Pursuant to Costa Rica’s Articulo 116 de la Ley de Conservación de Vida Silvestre N.7317 the minimum fine for feeding crocodiles by hand is $100… if they can locate your hand as evidence to prove your guilt.
Although guides are rarely eaten sometimes other people are. The most frequent victims of Crocodile attacks in Costa Rica are fishermen and specifically hand net shrimp fishermen who wade the shallows at night.
In the past few years there have been a handful of attacks on tourists and one death when a surfer was attacked off the popular beach at Tamarindo. There has also been an increase of sightings offshore and even on other beaches including Dominical, Esterillos and near Puerto Viejo on the Caribbean side. Normally crocs are not found in the open ocean but in the rainy season sometimes they leave the mouths of the estuaries possibly to seek new territory.
The laws against feeding crocodiles have never been enforced but even if they were there might not be much impact. Although it may be legitimate to claim that feeding accustoms them to humans and makes them unafraid, the more significant problem is the increasing encroachment of development on habitat and the increasing numbers and size of crocs due to protected status.
Cramming humans and crocodiles together is problematic and currently there’s no solution. The park service catches and moves a few of the giant reptiles each season. However it’s difficult to find anywhere “away from civilization” and they may simply be relocating the problem.
There are hundreds if not thousands of potentially problematic crocs ever closer to a growing number of popular tourist beaches and they can’t all be moved.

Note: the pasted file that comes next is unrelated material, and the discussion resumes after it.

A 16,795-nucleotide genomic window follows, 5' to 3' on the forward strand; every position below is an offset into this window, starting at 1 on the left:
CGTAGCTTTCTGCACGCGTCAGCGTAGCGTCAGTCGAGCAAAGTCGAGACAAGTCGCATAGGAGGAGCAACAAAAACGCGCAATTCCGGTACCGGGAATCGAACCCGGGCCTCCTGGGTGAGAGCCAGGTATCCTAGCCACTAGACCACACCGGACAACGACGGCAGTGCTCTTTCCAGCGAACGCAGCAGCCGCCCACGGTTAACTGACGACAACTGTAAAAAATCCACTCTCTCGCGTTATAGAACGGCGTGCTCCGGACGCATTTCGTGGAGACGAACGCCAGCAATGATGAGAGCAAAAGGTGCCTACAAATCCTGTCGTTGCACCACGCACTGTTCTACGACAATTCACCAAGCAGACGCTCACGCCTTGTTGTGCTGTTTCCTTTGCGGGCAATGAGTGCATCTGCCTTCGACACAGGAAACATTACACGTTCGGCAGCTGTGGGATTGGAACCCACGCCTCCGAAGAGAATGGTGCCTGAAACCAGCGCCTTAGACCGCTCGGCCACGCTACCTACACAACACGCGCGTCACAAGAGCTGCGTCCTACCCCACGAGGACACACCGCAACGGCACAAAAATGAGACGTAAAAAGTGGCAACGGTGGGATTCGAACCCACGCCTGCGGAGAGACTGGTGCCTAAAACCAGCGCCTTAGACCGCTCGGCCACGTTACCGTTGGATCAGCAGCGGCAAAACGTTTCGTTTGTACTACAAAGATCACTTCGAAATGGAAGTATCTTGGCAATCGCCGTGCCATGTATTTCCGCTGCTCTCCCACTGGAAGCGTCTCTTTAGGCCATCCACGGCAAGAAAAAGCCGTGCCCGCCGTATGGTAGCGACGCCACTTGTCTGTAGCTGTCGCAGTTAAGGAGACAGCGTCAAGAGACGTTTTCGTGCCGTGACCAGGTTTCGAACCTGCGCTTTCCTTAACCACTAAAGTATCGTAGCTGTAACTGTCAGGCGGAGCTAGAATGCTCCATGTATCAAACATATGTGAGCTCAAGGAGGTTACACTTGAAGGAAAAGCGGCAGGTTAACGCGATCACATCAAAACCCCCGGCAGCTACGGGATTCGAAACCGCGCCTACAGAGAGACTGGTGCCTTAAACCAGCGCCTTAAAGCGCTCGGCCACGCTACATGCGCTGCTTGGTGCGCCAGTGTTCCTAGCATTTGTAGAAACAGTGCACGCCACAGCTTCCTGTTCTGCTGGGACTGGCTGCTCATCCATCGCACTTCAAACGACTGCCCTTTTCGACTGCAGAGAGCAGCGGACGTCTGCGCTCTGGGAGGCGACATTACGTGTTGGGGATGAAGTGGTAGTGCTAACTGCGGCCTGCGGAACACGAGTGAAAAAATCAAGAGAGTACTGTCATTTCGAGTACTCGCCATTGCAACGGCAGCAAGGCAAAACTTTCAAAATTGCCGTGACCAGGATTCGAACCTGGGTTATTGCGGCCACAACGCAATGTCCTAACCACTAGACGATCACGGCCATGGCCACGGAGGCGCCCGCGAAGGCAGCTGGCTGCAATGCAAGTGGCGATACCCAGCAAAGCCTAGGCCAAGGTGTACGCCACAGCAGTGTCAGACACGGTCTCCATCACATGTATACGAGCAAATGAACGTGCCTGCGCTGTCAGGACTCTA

Manuel Antonio is notorious for the animals getting too comfortable around humans.
Stories abound of monkeys on the beach stealing backpacks and sitting in the treetop tossing out the contents searching for Doritos. The unfortunate tourists can only look up and hope that the little primates drop the keys to the rental car and maybe their passports before they get bored and go looking for a purse to snatch.
In 2018 Manuel Antonio began enforcing a no food in the Park policy and now all bags are searched before entry to prevent contraband bananas.
But as with the crocodiles the real problem is not the years of tourists sharing their Snickers bars, it’s the proximity of people and wildlife.
Inside the park there are no more Pizotes eating pizza but the photo of the monkeys on the breakfast table was taken at a beachfront hotel miles away.
The wildlife is even heading indoors. At the same hotel I left the balcony where I had been bird watching to use the bathroom and when I walked back into my room there was a Capuchin monkey on top of the television reaching across towards the bowl of sugar packets next to the coffee maker.
Apparently they’ve learned to open unlocked doors. Apparently the only thing they like better than sugar is alcohol. They can get into the mini-bar refrigerator and bite holes in the little bottles of Stoli and they seem to know the guest gets stuck with the tab.
Of course Manuel Antonio is only the most famous example. Significant problems with baiting for photos and garbage dumps attracting wildlife resulted in an outside food ban at Sirena Station in Corcovado. None of Costa Rica’s national parks or wildlife refuges is immune to the problems created when people and wildlife intersect.